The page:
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Can moa bones be sold on Trade Me?

Selling Moa bones is OK, as long as they aren't found on DOC land or an archeological site

By Trust and Safety 12 March 2021

We all remember hearing the story of the moa when we were kids; the great flightless bird, endemic to New Zealand and long since extinct.

We know the legend of the bird, but what is the deal when it comes to selling moa bones on Trade Me?

The short story is that you can sell their bones, subject to two restrictions.

We are OK with the sale of moa bones, due to the fact they are from an extinct animal.

As such, sellers of moa bones are no longer contributing to their decline.

There are some genuine collectors out there and this sort of stuff is pretty cool for them. These artifacts often end up in museums and the like, ensuring their legend lives on.

But what about those restrictions you mentioned?

While we are OK with the sale of Moa Bones, there is a wider issue at play here which has led to these restrictions.

If you are out and about on the weekend and come across a Moa bone that you want to sell, you may need to hang back.

In these cases it isn’t always finders keepers.

If you have found the bone on either DOC owned land or an archelogical site, you are actually breaking the law if you attempt to on sell it.

The long and short of it is this:

  • If the bone is found on Department of Conservation (DOC) land, it remains the property of the New Zealand government. Anyone who tries to flick of moa bones found on DOC land can find themselves in some pretty hot water so moa bones found there are no go.
  • This second restriction is covered by the Heritage New Zealand Pouhere Taonga Act 2014. Essentially if the bone is part of an archelogical site, you aren’t able to take it. If you were to take it you would need to modify (or destroy) the site in order to do so. Doing so without the prior permission of Heritage New Zealand is a no go and amounts to an offence.

What is an archaeological site?

This is a good question and it isn’t one that has a quick answer.

An archaeological site is defined in the Heritage New Zealand Pouhere Taonga Act 2014 as any place in New Zealand (including buildings, structures or shipwrecks) that was associated with pre-1900 human activity, where there is evidence relating to the history of New Zealand that can be investigated using archaeological methods.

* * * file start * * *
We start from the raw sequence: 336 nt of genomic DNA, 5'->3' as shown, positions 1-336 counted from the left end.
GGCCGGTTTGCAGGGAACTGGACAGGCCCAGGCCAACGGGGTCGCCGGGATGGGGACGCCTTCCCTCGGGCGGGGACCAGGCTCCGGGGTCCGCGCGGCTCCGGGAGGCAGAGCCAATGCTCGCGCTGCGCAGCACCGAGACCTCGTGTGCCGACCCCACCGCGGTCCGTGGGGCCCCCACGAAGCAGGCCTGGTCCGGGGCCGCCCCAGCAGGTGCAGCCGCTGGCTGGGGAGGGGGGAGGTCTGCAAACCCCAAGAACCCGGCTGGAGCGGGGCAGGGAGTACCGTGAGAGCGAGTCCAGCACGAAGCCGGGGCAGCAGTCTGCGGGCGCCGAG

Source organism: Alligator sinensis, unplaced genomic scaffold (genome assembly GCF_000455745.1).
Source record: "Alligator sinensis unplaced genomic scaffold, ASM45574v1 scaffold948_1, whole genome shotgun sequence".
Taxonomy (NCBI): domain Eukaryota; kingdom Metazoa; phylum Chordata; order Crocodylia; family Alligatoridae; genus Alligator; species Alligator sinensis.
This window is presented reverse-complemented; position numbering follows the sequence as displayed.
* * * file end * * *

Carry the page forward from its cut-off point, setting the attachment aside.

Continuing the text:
If that still isn’t making sense, the Heritage New Zealand site is a fantastic resource and definitely worth checking out.

There are various types of archaeological sites, all of which are nicely detailed here.

It also goes without saying that any stolen items, including moa bones, cannot be listed on the site.

Trade Me works closely with Police where stolen goods are listed on the site.

If moa bones pop up on the site and we are concerned about where they might have come from, we will touch base with the seller and verify exactly where they originated.

If we can’t be 100 per cent sure then we will take that listing down and involve, Heritage New Zealand where appropriate.

Can Moa Bones be sold overseas?

Under section 5 of the Protected Objects Act 1975, protected New Zealand objects cannot be temporarily or permanently exported without the permission of the Chief Executive of the Ministry for Culture and Heritage.

The remains of moa fall within the definition of what is a “protected New Zealand object” so cannot be sold to Australian members. Read more here.

Learn more about trading taonga tūturu.

What if I don’t agree with moa bones being sold on the site?

Everyone is entitled to their own opinion and Trade Me does understand that not everyone agrees with where we have landed on this issue.

However we are keen to offer the widest, most diverse marketplace that we can subject to the law and what we think most Trade Me members will find acceptable.

If you don’t agree with the sale of moa bones, your best bet is to lobby your local MP for some government action. If there is a change further down the track then we will ensure our policy is in line with the law.


Trust and Safety
Trust and Safety